powerful duo whose final product here is worthy of recognition. The Grey doesn't present itself as a horror film, although makers of most modern horror films could learn a lesson from it. The horror here is nature and the beasts that populate it, as a group of oil rig workers, led by their wolf sniper Neeson, crash in the wilderness when their plane malfunctions. They must fight for their own survival. Carnaham builds a powerful background, with Neeson's character, and the with the surroundings. His bleakness is not overwhelming, but instead provides the perfect backdrop for a survival story, and the technical elements, particularly the cinematography work by Masanobu Takayanagi, and the work of the sound team are simply fantastic. But the real draw here is Liam Neeson. He has done his fair share of action films over the last several years, many of them simply not worth the effort. He has also done his fair share of awards and independent fair proving his acting chops. The Grey is the perfect balance of his two talents. His intensity as an action star brings a certain tension that builds up as the going gets tougher. But his attention to his character, his dramatic chops are on full display as well, and the balance here provides what essentially is the perfect character for him, and the results are more than satisfying. Do what so many others have done over the last several years, revisit The Grey, and discover why so many have regretted missing it the first time.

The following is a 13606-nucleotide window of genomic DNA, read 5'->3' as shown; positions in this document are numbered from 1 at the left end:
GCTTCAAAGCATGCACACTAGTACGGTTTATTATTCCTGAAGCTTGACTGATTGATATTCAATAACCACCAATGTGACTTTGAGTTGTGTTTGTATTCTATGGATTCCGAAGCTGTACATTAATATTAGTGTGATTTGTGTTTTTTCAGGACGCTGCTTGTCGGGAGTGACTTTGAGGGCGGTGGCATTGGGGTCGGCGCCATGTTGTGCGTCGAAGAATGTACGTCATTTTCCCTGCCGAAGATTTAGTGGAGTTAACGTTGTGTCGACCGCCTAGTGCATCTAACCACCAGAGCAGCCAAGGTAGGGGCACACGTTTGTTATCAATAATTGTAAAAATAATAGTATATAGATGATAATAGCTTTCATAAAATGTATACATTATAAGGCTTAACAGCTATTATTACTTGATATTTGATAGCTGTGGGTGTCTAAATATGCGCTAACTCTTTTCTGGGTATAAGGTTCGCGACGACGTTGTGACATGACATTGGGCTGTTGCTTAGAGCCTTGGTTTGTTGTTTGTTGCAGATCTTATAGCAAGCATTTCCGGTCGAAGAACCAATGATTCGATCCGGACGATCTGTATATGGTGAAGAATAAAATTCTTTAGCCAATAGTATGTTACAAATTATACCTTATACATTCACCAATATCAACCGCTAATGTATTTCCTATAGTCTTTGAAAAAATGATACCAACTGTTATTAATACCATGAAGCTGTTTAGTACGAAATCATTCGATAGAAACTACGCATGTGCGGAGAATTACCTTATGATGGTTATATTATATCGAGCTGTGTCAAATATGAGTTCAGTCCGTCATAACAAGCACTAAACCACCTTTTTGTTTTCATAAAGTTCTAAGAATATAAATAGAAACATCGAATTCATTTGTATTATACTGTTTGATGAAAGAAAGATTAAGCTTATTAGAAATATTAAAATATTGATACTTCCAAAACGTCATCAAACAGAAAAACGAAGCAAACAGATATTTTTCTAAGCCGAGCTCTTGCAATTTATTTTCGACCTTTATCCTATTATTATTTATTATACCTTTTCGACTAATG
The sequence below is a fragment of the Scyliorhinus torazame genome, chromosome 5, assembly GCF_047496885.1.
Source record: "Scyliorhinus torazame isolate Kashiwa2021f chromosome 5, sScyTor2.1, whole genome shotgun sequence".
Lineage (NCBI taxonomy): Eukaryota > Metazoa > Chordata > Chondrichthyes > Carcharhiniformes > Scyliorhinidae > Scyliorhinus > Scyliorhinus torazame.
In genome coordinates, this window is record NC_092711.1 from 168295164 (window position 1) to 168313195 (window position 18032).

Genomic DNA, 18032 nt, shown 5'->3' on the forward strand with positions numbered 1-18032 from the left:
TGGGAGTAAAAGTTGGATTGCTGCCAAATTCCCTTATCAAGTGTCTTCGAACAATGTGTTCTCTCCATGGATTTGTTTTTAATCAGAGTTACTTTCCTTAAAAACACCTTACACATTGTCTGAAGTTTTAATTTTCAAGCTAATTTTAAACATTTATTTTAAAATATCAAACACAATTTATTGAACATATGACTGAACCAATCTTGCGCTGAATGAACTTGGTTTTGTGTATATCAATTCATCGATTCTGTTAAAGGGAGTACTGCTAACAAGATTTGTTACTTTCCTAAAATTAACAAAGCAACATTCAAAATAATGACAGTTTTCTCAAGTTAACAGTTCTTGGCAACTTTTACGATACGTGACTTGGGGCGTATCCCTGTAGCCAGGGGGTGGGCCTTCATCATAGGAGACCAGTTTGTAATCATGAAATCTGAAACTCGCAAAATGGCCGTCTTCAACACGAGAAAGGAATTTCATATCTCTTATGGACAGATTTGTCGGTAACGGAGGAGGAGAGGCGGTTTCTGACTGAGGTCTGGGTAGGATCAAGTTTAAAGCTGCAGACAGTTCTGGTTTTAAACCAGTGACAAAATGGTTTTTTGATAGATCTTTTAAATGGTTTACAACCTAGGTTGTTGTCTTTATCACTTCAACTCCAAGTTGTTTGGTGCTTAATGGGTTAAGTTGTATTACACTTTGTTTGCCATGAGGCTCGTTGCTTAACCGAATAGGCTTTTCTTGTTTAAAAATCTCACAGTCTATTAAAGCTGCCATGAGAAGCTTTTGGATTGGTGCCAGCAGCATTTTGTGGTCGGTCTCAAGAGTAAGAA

67. End of Watch (2012) - When we think of great cop dramas, we think mostly of television, shows like The Shield and The Wire that brought an incredibly gritty and realistic look at the every day world of street cops in urban America. The only other film I can think of in recent years that tackles this subject with real success is probably Michael Mann's Heat. Even then, the focus was mostly on the bank robbers, and while it was brilliant it had a slight sheen that took out at least some of the rough and tumble. Most importantly, it is almost twenty years old. End of Watch to me, is the only film that captures the same spirit as its television counterparts in the last decade or so, and while it remains an underrated film, it is no less an important film and an excellent one at that. Starring the extremely underrated Michael Pena (when he was left off the SAG
cast list for Crash back in 2005, there was a deserved outcry from critics and movie lovers who made it clear they had screwed up), and Jake Gyllenhaal, who proves his action chops in the role, End of Watch succeeds mostly because of the chemistry of its two stars. They band together when the going gets tough, using their training, their instincts, and there trust in one another to battle the crime of South Central Los Angeles. It takes a team of talented actors to not only create instant chemistry on screen, but to also tackle the various moments of their lives, the quiet ones, the emotional ones, the funny ones, and the deadly ones. Gyllenhaal and Pena had to go through such a range of emotions, and both proved that there is literally no genre that either cannot tackle with ferocity and successful results. Gyllenhaal and Pena may be the focus on the film, but the supporting cast including Natalie Martinez, Anna Kendrick, and American Ferrera, does fine work as well. The film also succeeds because writer/director David Ayer takes so much care to create believable and deep characters, while creating an gritty and documentary-style background for his actors that provides an incredible sense of authenticity that is so essential to End of Watch's success. An excellent film that deserved a lot more attention than it got.